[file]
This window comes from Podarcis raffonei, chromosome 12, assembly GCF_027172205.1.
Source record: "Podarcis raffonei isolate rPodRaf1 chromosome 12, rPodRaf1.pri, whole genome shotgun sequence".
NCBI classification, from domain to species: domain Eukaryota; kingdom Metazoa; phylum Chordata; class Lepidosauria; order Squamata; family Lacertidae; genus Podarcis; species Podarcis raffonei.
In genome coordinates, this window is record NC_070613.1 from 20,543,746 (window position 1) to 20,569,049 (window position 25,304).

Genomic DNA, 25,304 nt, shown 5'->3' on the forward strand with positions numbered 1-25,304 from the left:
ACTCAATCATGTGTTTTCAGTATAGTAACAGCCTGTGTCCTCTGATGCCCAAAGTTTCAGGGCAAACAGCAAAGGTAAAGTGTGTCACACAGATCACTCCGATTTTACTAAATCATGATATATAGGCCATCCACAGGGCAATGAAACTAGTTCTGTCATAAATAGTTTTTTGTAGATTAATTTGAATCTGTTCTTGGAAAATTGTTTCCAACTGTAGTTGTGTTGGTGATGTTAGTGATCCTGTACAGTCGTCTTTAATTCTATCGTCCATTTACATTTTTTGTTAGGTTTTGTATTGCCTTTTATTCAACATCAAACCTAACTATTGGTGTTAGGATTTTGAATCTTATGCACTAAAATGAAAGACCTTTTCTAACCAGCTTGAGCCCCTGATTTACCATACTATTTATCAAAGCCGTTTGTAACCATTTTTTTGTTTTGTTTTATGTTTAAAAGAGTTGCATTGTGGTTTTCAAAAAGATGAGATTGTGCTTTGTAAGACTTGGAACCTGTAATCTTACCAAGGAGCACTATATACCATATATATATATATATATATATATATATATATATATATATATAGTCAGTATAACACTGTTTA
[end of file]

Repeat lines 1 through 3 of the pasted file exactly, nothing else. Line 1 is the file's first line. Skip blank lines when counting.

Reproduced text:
This window comes from Podarcis raffonei, chromosome 12, assembly GCF_027172205.1.
Source record: "Podarcis raffonei isolate rPodRaf1 chromosome 12, rPodRaf1.pri, whole genome shotgun sequence".
NCBI classification, from domain to species: domain Eukaryota; kingdom Metazoa; phylum Chordata; class Lepidosauria; order Squamata; family Lacertidae; genus Podarcis; species Podarcis raffonei.